Five men have been handed over to police in Matamoros, along with an apology letter, for the deadly kidnapping of four Americans last week after they crossed the border into Mexico – two of the American citizens were killed, the other two recovering in a Brownsville hospital.
As more details have come out, it’s a story that has been looming larger and larger in the international news cycle.
Nathan Jones is associate professor of Security Studies at Sam Houston State University and a nonresident scholar at the Baker Institute at Rice university. His research focuses on drug violence in Mexico, and he joined Texas Standard to put the events over the past week into context. Listen to the story above or read the transcript below.
This transcript has been edited lightly for clarity:
Texas Standard: Let’s talk the biggest development here – this apology note and the surrender of five individuals that the cartel claims were responsible for this act, which they described as “senseless.” What’s going on?
Nathan Jones: So this is standard modus operandi for cartels when there’s been violence against U..S law enforcement, for example. However, it’s important to remember this is information warfare. This is propaganda. They’re trying to smooth things over. And these individuals may not have even been the individuals who did it. They could just be people who are being forced to say this possibly under threat of their families. Or it could really be the individuals that did it. And this is kind of like the principal agent problem. They’re claiming in this note that they wouldn’t do this, that these guys were essentially freelancing and that they didn’t have control and they were being undisciplined.
But of course, violence against people unrelated to anything that has to do with drugs or cartel activity has been going on for decades now. Why the sudden and quick response from the Gulf Cartel here, given that so many citizens of Mexico disappear and there’s nary a response from the cartels?
Yes, that’s exactly right. There’s a different threshold for violence against Americans, and in particular American law enforcement. But in this case, there were four Americans who were kidnapped, two killed. This made international news. This certainly made national news in the United States. So there was a lot of pressure. But then there’s not that same level of pressure when Mexican citizens are killed in this way.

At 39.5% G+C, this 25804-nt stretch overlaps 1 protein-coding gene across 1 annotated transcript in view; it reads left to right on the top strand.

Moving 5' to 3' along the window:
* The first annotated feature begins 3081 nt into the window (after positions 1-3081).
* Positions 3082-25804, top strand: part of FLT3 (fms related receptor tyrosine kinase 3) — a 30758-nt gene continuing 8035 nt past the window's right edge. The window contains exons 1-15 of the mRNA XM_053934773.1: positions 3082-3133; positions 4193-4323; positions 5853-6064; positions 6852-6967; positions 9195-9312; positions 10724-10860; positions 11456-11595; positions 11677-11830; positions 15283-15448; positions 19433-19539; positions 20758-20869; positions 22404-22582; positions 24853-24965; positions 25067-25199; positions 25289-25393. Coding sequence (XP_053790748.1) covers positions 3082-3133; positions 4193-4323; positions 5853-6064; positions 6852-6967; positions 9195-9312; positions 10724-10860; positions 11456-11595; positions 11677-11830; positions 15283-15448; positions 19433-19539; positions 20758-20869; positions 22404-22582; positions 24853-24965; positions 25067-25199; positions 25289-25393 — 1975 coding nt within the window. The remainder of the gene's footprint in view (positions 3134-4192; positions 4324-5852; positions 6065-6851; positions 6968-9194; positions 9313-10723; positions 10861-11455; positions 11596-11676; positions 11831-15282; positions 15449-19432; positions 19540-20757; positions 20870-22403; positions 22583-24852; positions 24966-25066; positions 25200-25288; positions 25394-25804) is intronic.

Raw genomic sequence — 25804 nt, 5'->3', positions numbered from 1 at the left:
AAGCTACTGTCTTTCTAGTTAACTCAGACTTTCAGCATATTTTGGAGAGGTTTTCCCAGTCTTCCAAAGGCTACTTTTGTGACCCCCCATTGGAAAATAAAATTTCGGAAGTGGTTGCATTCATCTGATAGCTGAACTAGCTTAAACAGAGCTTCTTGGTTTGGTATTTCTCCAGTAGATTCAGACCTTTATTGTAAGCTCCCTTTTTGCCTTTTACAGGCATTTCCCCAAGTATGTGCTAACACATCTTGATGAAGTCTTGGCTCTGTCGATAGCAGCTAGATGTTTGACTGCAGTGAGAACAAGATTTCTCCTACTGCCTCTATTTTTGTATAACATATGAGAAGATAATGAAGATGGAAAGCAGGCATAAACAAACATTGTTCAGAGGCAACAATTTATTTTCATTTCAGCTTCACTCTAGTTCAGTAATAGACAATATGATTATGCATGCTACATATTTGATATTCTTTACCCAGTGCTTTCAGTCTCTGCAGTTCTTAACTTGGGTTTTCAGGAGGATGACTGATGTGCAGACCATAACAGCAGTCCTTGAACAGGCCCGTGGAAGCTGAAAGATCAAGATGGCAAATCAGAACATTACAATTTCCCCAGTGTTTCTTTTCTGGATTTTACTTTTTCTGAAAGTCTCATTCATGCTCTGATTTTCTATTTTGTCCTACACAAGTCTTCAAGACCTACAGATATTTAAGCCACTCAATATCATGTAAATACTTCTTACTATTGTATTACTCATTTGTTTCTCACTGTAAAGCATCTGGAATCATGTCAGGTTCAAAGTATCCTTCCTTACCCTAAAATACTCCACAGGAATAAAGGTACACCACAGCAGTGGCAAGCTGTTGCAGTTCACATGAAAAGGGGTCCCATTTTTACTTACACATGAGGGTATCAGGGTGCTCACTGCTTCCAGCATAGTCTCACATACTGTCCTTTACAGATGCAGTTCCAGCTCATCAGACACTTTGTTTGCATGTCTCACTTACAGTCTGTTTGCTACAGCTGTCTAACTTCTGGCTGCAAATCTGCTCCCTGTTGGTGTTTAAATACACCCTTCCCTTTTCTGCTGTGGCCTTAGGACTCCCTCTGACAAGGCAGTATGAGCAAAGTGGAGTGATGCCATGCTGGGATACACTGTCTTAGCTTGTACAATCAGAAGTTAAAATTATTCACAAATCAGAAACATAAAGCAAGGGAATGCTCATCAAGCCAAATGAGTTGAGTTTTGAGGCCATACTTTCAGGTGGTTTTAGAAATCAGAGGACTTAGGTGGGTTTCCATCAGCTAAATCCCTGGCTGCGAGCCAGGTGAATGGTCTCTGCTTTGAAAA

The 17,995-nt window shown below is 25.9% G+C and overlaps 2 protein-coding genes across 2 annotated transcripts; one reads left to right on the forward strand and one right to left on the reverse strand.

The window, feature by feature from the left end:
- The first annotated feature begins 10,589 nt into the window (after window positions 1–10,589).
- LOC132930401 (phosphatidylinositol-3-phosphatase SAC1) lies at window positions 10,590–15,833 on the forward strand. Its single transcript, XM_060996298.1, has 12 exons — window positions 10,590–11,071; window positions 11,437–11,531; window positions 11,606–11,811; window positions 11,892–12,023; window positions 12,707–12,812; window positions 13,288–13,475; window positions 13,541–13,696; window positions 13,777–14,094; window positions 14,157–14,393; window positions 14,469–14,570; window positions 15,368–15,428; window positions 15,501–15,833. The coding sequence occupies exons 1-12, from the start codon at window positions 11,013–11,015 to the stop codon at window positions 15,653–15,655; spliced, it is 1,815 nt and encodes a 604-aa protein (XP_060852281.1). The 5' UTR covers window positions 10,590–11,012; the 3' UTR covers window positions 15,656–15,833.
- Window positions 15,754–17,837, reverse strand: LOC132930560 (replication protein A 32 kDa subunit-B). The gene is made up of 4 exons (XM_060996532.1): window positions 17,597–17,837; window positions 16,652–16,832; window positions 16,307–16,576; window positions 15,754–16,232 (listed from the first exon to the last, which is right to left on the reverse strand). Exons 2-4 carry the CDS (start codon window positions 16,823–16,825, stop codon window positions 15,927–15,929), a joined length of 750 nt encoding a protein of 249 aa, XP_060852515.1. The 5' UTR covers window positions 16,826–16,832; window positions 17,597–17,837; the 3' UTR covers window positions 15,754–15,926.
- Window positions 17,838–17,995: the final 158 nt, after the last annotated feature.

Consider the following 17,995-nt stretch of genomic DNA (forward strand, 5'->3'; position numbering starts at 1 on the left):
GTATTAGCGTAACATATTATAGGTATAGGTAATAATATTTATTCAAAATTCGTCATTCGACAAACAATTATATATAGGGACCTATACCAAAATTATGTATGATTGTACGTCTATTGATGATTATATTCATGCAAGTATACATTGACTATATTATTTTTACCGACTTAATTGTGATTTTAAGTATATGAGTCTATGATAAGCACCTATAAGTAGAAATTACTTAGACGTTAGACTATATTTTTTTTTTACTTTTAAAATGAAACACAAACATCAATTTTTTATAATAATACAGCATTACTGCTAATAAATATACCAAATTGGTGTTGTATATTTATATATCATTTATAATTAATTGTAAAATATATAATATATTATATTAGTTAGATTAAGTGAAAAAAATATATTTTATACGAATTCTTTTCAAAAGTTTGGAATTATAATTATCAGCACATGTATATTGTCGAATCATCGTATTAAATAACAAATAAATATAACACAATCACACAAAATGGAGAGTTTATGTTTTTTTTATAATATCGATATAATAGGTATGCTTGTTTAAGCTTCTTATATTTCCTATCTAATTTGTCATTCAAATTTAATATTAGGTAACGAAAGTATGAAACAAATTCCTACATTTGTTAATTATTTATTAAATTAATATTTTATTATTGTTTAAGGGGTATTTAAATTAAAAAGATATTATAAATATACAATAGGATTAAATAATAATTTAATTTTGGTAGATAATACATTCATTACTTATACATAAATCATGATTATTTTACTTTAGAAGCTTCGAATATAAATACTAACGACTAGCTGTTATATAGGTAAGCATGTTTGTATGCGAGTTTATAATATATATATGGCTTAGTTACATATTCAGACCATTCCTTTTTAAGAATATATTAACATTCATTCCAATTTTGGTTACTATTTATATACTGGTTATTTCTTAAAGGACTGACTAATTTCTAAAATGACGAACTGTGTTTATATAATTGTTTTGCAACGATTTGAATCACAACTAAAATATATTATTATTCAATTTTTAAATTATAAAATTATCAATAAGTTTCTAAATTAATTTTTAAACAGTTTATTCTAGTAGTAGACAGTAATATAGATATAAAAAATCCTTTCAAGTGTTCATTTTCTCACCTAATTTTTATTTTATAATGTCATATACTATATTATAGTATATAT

Who’s bringing the pressure on the cartels? Is it the American government? Is it the threat of some kind of American response? Is it the Mexican government that’s leaning hard on the cartels? What is it exactly that’s prompted this reaction, in your estimation?
Well, it’s the U.S. government putting pressure on the Mexican government. And I think that that’s where it’s really coming in, because the U.S. government does have the capacity through stronger rule of law institutions to make this a much larger issue. And they clearly, through diplomatic channels, exerted real pressure.
These were Americans who went across the border from Brownsville to Matamoros. I think a lot of people are asking this: how safe or unsafe is it to go to Mexico for Americans?
Well, I would recommend everybody follow the State Department travel warnings and the State Department travel warning on Tamaulipas was very clear: Don’t go. You know, if you’re a person who crosses on a regular basis and has family there, then you’re taking your safety into your own hands.
Now, there are other areas of Mexico that are fundamentally different. So I don’t want to paint with too broad a brush. But I also think that people should think about: what is their risk assessment in terms of cartel patrols? And if you have certain things that make you stand out – if you are going to buy drugs, if you are going to engage in trying to find prostitution or you are a heavily-tattooed military age male – there are certain things that are going to increase your risk factors. And I think people have to think about those things.